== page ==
On what has also come to be known as a “National Day of Service,” the community will continue its long march toward social justice on Monday on the national Martin Luther King, Jr. Day.
The day marks the birthday of the civil rights pioneer.
The annual parade, “A Walk Together”, will begin at 10 a.m. ET (line-up begins at 9 a.m. ET) Monday and will be followed by festivities at the Washington High School Gym at Peters Park.
The emphasis, said Rev. Tommy Curtis, the organizer of the event which finally added a community celebration to what he called a “day on instead of a day off,” is bridging gaps while restoring and renewing after Hurricane Michael.
“Dr. King, I think, would be pleased that we are doing something to work together to make the world a better place,” Curtis said.
And King’s dreams of a nation working together across color lines, Curtis added, is needed now more than ever given national and local divides.
As the signs for the event he designed proclaim, “Freedom is not Free” and they encourage one and all to join in a celebration in the spirit of “peace, harmony and social justice.”
“We have to know how to talk and discuss things and how to broach (the divide) together,” Curtis said.
The parade line-up will begin City Hall and there is a reason City Hall, on the so-called south side of town, was chosen.
“We all start at City Hall where we all have to pay our water bills,” Curtis said. “We generally have more white people at that point and pick up more people as we get to the north side of town.”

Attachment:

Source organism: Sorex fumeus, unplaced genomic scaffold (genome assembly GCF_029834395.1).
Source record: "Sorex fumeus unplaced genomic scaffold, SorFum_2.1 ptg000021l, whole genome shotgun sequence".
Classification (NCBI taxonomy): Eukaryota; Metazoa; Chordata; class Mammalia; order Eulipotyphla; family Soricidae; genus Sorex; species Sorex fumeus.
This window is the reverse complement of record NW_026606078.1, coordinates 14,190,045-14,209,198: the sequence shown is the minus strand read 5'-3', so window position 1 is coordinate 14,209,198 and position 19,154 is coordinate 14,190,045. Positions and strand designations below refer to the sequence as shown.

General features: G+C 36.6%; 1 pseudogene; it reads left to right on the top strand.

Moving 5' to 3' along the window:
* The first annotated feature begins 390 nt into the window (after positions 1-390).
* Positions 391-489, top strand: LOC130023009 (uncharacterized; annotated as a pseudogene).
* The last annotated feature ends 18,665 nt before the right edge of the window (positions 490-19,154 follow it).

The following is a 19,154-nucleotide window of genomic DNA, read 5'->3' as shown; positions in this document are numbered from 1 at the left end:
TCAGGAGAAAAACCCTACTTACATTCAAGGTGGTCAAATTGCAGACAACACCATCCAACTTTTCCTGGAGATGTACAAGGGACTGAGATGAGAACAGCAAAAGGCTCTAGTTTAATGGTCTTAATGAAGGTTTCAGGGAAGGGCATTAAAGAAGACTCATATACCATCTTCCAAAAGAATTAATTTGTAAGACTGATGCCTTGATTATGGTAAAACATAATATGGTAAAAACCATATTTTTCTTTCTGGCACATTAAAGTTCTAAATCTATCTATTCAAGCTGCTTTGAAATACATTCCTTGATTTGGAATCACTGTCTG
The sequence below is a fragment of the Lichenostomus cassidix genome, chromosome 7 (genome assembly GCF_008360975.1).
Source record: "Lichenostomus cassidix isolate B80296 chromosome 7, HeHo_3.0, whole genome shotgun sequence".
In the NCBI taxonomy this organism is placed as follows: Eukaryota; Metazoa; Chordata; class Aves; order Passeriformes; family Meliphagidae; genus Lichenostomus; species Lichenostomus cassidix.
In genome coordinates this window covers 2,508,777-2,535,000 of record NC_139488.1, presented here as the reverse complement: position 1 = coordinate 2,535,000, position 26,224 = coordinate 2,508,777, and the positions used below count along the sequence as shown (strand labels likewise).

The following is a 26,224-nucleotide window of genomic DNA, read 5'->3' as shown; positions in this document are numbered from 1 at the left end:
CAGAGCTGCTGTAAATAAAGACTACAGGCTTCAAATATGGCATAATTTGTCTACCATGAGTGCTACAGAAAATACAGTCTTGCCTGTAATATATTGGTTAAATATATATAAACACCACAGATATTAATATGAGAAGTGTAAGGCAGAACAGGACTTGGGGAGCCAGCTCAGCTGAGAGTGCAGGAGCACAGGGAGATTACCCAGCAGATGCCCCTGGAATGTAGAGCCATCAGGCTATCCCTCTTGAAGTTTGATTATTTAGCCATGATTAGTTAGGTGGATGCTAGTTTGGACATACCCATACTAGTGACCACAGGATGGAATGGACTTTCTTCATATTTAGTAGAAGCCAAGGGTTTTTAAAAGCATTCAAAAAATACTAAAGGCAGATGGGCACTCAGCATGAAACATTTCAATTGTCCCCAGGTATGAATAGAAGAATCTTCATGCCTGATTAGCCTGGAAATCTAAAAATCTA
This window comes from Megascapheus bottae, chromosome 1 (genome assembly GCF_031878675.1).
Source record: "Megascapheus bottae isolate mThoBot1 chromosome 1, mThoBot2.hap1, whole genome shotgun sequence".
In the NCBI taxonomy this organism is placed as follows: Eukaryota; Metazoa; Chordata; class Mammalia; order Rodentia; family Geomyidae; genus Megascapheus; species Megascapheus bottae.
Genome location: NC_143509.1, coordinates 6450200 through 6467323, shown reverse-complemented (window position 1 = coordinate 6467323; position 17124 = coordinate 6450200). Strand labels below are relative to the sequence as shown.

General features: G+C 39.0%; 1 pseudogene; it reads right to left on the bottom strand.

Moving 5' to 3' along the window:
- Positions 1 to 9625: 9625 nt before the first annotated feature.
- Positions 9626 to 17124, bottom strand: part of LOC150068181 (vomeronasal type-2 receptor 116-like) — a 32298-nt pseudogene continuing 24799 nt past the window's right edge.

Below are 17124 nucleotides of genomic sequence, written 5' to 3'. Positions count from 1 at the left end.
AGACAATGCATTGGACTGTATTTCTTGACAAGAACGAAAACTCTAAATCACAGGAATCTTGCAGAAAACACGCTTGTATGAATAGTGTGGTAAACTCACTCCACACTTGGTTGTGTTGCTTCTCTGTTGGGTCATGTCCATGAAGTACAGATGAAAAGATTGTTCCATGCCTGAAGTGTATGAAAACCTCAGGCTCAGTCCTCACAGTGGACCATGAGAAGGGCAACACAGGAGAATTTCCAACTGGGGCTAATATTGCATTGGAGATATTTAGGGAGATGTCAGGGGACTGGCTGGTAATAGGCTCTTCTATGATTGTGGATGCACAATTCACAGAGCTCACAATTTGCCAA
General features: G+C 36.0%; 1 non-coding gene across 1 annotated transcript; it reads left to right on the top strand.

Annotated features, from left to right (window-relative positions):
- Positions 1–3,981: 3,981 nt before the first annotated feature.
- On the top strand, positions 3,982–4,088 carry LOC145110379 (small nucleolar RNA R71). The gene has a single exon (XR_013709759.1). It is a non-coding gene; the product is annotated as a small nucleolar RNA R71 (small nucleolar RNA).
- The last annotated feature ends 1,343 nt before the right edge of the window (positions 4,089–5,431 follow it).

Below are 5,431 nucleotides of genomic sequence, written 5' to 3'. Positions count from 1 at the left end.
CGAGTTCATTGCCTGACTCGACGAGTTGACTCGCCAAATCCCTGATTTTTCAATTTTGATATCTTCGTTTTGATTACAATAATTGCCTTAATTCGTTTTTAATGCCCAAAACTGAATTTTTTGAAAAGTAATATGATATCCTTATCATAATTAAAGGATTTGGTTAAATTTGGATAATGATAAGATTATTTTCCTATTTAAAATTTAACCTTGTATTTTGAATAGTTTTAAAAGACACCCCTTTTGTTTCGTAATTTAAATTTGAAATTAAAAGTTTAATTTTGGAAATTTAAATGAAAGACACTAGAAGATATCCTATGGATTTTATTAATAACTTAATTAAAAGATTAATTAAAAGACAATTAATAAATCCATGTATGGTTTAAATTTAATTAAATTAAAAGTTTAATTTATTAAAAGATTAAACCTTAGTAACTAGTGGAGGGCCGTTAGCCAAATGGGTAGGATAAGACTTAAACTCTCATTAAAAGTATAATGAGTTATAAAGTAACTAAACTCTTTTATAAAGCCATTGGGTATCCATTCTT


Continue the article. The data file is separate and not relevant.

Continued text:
The parade travels down Reid, takes a right on First Street to Dr. David B. Langston Drive, left onto Martin Luther King, Jr. Blvd. and ends at Avenue G.
A motorcade will follow behind those walking.
The festivities move to the Washington High School Gymnasium (there will be shuttles available) at 11 a.m. ET for free food, socializing, youth sacred dancing presentations and a keynote speaker.
The speaker will be Henry Lawrence, a former All-Pro lineman for the Oakland Raiders and two-time Super Bowl winner who has gone on to become a motivational speaker and philanthropist who also operates a youth foundation.
Each activity, Curtis said, is focused on the central themes of Dr. King’s life.
All community service organizations may establish a presence at the gym, pre-registration required.
The event has grown steadily since its inception in just a few years, filling a void when no community-wide celebration for the national holiday existed.
Curtis and his wife, Cora, frustrated by what they heard about “north and south” when attending city meetings, decided to take matters into their hands.
“I thought are we all not Port St. Joe,” Curtis said.
The couple purchased signs, received approval for the parade and festivities and took it from there.
And the celebration has quickly become an annual milestone.
“Why we do this is to bring people of all colors in the county together for one day,” Curtis said.